Well it’s been one month since you made your New Year's Resolutions to lose that extra weight and get back into shape. Have you started exercising more? How's the diet going? If you are like most, you have settled back into your old, familiar patterns that got you here in the first place. I know how hard it is to change, and the fact is only one in eight people actually achieve their New Year’s Resolution. There’s something in our nature that causes us to seek comfort in familiarity. Our daily routines become deeply ingrained in who we are and are very difficult to change. Not all habits are bad. In fact, it is this tendency to habituate that helps some people succeed because good habits lead to healthy and productive lives. It is when habits become self-destructive or are unhealthy that we should try to change our behavior.
According to reports from the Huffington Post, the number one New Year's Resolution is to lose weight. That's not surprising as they also report that about one in every three adults in this country is obese. The US Center for Disease Control (CDC) reports that the obesity rates among adults has more than doubled in the last 30 years and tripled among adolescents. Incidence of Type II Diabetes has skyrocketed as have other obesity-related ailments such as cardiovascular disease, osteoarthritis, blindness, amputations, stroke and some forms of cancer.
Amazingly, most people still do not practice healthy behaviors that can prevent obesity. These behaviors are well-known and encompass two primary areas; diet and physical activity. The CDC sites some startling facts about our nation’s eating and exercise habits. They say that only about 25 percent of Americans eat the recommended, five or more servings of fruits and vegetables each day, and over half of our adult population does not get the necessary physical activity to provide health benefits.
The good news is that if you set a New Year’s Resolution you are 10 times more likely to change your life in a positive way. If you are one of the 30 percent who will set a goal to lose some weight this year, then I have some very basic suggestions to help you achieve this goal. It may seem simplified, but the truth is it boils down to three basic behaviors: Eat right, move more, and do this consistently for six to 12 months. Better yet, do it for the rest of your life. The problem for most people is they stick to it for a week or two or maybe a month, but then they gradually fall back into their usual habits. They think, “oh well, maybe I will do it next year?” If this is your year, and you are ready to make a change and lose those extra pounds the following simple strategies could change your life.
First, let’s talk about nutrition. This topic can seem very complicated as there is so much nutrition advice available and so many diets to choose from; it is difficult to make sense of it all. I am going to explain a very simple formula which will work for most people. It involves getting control over three things: what, when and how much to eat. I believe the biggest issue is that we simply eat too much. If you eat more than your body needs you will gain weight. It’s as simple as that. Most people who want to lose some weight can achieve this by just eating less. They may not even have to change what they eat as their problem is about portion size. Try using a smaller plate or bowl, sharing a meal when dining out, or eat more slowly. Eat less and you will lose weight.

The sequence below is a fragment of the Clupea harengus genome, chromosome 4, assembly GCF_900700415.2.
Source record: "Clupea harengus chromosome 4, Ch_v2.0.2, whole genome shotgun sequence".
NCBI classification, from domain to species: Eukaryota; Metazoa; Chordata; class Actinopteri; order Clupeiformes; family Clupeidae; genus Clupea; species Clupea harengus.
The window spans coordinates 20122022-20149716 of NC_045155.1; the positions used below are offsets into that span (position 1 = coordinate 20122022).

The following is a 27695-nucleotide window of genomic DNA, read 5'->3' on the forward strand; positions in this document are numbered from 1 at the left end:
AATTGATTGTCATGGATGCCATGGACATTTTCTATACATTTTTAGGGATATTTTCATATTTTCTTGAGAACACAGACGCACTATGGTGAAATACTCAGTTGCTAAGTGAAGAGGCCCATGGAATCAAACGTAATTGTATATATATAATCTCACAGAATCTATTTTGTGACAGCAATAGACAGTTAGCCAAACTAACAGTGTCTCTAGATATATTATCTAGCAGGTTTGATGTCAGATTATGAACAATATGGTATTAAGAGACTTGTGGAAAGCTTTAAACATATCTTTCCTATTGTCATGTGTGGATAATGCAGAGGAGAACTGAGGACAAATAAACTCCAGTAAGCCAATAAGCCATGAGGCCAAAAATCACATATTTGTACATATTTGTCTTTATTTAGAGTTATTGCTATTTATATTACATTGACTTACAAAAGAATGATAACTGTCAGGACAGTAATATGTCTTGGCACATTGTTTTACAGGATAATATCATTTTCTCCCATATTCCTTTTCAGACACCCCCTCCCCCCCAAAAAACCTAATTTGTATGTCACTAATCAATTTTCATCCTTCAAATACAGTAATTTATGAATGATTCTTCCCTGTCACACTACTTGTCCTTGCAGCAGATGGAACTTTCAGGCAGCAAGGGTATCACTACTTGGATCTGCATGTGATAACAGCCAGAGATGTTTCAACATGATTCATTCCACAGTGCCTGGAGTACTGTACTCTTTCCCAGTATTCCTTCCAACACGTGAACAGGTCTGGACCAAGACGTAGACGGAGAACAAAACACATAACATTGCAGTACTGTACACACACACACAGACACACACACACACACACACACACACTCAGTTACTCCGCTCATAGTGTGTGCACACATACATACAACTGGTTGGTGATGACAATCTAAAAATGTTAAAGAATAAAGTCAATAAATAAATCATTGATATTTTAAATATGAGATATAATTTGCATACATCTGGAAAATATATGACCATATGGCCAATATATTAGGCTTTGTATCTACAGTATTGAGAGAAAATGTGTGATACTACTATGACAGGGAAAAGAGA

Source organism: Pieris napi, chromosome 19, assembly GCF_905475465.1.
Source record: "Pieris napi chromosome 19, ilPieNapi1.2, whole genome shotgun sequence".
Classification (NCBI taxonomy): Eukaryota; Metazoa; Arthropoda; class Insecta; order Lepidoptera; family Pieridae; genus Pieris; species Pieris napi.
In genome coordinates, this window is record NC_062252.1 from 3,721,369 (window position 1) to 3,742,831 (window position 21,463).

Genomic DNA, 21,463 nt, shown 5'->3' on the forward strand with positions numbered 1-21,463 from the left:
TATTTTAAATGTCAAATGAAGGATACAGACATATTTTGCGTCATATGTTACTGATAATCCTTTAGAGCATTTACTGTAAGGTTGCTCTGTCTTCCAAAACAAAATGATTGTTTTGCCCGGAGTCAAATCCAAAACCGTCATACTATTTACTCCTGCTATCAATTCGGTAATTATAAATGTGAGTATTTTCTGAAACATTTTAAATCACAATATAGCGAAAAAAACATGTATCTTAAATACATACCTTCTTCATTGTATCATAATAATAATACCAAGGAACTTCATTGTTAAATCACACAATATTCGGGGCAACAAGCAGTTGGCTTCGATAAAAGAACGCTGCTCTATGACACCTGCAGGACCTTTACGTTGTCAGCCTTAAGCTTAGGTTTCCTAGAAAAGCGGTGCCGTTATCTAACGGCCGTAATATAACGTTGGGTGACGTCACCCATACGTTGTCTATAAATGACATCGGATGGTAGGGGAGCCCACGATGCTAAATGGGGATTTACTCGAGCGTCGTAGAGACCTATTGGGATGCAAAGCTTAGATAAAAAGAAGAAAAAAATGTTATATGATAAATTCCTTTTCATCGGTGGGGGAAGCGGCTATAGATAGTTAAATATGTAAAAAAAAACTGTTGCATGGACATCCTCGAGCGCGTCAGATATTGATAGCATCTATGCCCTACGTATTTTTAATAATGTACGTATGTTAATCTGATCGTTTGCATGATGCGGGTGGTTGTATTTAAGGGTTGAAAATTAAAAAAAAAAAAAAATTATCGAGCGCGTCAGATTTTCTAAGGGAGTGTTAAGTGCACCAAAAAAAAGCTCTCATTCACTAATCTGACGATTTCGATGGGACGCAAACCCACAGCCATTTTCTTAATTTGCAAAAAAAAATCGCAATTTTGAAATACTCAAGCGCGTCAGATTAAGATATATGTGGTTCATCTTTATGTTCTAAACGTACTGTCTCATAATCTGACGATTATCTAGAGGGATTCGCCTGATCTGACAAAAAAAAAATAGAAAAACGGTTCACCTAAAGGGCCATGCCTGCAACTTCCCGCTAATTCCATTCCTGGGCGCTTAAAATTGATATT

Eat more vegetables, fresh fruits, lean meats, whole grains and healthy vegetable oils. Reduce or eliminate fried foods and foods cooked in saturated animal fats. Cut down on desserts, sweets and foods with added salts, sugar and preservatives. Reduce the amount of starchy foods such as bread, potatoes, white rice and chips. Eat small quantities every two to three hours. I usually suggest eating three main meals and adding a mid-morning and mid-afternoon healthy snack. Spreading out your food intake more evenly throughout the day will help keep you energized by stabilizing your blood sugar levels, thus making you feel satisfied all day.
Secondly, you should exercise and move your body as much as you can. I suggest a minimum of three hours a week of moderate to intense exercise. Ideally, one should try to exercise even more as the health benefits are well documented. The more intense the exercise the less frequent you need to do it. If you are unconditioned, do not start with high intensity exercise as your body is not ready for it and you may get injured. Instead start slowly and gradually increase your intensity as you become stronger and more conditioned. Exercise should include a combination of strength, cardiovascular, flexibility, and core training and ideally should be functional in design. Function-based training involves doing exercises that incorporate natural movement patterns that involve the entire body, unlike traditional machine-based training which focuses on isolating and strengthening individual muscles. Functional training, when performed in intervals, will burn more calories and have a greater impact on one’s ability to do their normal daily activities.
Finally, the hardest part; continue these healthy habits for the next 12 months and you will achieve your weight loss goal. Do this the rest of your life and you will live longer. Though this all sounds so simple, I know how challenging losing weight and getting back into shape can be. Get the help and support you need and improve your odds of success by setting a New Year’s Resolution. Make 2019 a great year and start today!
Jim Tucker PT, OCS is the owner of Seascape Village Fitness & Physical Therapy, 15 & 16A Seascape Village, Aptos. SeascapeVillageFitness.com